Portrait of Thomas Hart Benton © Michael Mardikes 2021
One night in late 2020, as Nick Vedros was leaving the home of his Aunt Myrt and Uncle Michael Mardikes, his aunt suddenly asked him, “What are we going to do with all the negatives?” The noted Kansas City photographer was not sure what his 89-year-old aunt was talking about, until she handed him a notebook filled with more than 1000 negatives chronicling Thomas Hart Benton at home and in his studio. They had been filed away for almost seven decades.
This startling discovery was the inspiration for the exhibition, “An Artist at Home in America: Michael Mardikes’ Photographs of Thomas Hart Benton” on view at the Kansas City Public Library Central Library. The exhibition is a must-see, not just for fans of Thomas Hart Benton but for devotees of exemplary photojournalism.
Of the 1,080 photographs Mardikes took, only four had been published in an article he wrote for “This Month in Kansas City” magazine in 1966. The others were never printed, nor was their existence common knowledge. Although Vedros had been aware of his uncle’s assignment with Benton, he was stunned to discover that so much additional material existed.
Vedros, who decided at age 12 to become a photographer himself after seeing his uncle’s work, was determined to organize an exhibition, and was especially interested in doing it as quickly as possible given his uncle’s advanced age and increasing frailty. Collaborating with Dan White, a photographer, master printer and friend since their time together at the University of Missouri journalism school, they selected 34 images to be printed and framed, researching the details with Steve Sitton, the director of the Thomas Hart Benton Home and Studio Historic Site.
Michael Mardikes had had a brief career as a commercial photographer before going on to work in management at the Ford Motor Company and later at UMKC. He made the acquaintance of Benton through Eugene Pyle, a former student of Benton’s and Mardikes’ photography instructor at the Art Institute. In 1955, Benton asked Mardikes to photograph him; Mardikes visited Benton 35 to 40 times, over a period of a few months in late 1955 and early 1956. Sitton told Vedros that not only was Mardikes’ amount of access incredible, but that the resulting body of work was unmatched.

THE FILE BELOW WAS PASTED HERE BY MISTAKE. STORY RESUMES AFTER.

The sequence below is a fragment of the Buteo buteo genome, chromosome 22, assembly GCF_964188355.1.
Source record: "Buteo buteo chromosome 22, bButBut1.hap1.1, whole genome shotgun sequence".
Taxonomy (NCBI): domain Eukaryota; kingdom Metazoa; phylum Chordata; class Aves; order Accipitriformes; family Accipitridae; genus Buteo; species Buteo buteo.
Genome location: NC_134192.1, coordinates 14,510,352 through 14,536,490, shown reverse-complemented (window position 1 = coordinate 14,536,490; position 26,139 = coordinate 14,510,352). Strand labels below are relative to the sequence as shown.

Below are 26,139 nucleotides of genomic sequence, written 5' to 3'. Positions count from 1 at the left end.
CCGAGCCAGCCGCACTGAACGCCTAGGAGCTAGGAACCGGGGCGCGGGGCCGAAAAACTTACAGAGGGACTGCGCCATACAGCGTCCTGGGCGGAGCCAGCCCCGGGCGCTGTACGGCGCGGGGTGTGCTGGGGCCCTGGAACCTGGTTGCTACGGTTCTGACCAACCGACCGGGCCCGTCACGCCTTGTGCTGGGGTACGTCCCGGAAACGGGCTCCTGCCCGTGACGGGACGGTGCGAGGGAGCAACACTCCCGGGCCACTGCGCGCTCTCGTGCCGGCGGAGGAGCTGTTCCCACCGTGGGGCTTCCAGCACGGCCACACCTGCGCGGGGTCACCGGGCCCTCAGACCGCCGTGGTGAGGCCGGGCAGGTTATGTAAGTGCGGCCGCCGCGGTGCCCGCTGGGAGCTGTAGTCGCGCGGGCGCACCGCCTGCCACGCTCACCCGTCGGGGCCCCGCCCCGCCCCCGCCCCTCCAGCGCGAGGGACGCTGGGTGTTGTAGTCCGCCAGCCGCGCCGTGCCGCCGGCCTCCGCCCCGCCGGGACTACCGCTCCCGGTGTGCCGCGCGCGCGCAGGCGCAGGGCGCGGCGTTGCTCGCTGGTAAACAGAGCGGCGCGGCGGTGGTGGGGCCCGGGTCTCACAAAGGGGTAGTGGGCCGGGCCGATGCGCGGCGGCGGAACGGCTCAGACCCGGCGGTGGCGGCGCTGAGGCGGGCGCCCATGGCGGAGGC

As the project progressed, Benton became focused on a mural commission for the River Club in 1956. Henry Adams, preeminent Benton scholar and former curator at The Nelson-Atkins Museum of Art, provided some context for this particular work: “The commission to paint ‘Traders at Westport Landing’ came at a low point in Benton’s career, 1956, and initiated the late phase of Benton’s mural paintings. It was the first of a series of murals depicting the exploration and settlement of the west, which culminated in the Truman Library mural, which was completed in 1962. All these murals feature trading and friendly contact with the Indians, rather than conflict, and are arresting in their bright color and meticulous rendering of carefully researched detail. The River Club, which commissioned ‘Traders at Westport Landing,’ overlooks the Missouri River and has a panoramic view very similar to the one in Benton’s painting.”
This group of black and white photos not only documents the artist’s working process but also reveals other aspects of his daily life: one memorable image reveals Rita Benton massaging her husband’s stiff shoulders after a long day in his studio. Other images show members of the River Club board visiting Benton’s studio to check on the progress of the mural. One charming image captures a candid moment of Rita Benton and Myrt Mardikes as they collaborated in the Benton kitchen making chicken kapama for their husbands.
In addition to the library’s exhibition of photographs, a 10- and-1/2-minute video directed by Vedros is included in the show. In it, we see Mardikes and his wife poignantly revisit the Benton home after 65 years. The Mardikes family is donating the set of prints currently on view to the library while a second group may be utilized in future exhibitions.
Michael Mardikes died in December 2021 at the age of 94. After the opening of the exhibition a month earlier, the family celebrated at a nearby restaurant. Vedros described his uncle as a stoic type, not given much to showing his emotions. However, that night there was an undeniable look of satisfaction on his face.
“An Artist at Home in America: Michael Mardikes’ Photographs of Thomas Hart Benton” continues at the Kansas City Public Library Central Library, 14 W. 10th St., through May 15. Hours are 9 a.m. to 9 p.m. Monday-Wednesday, 9 a.m. to 5 p.m. Thursday-Saturday and 1 to 5 p.m. Sunday. For more information, 816.701.3449 or kclibrary.org.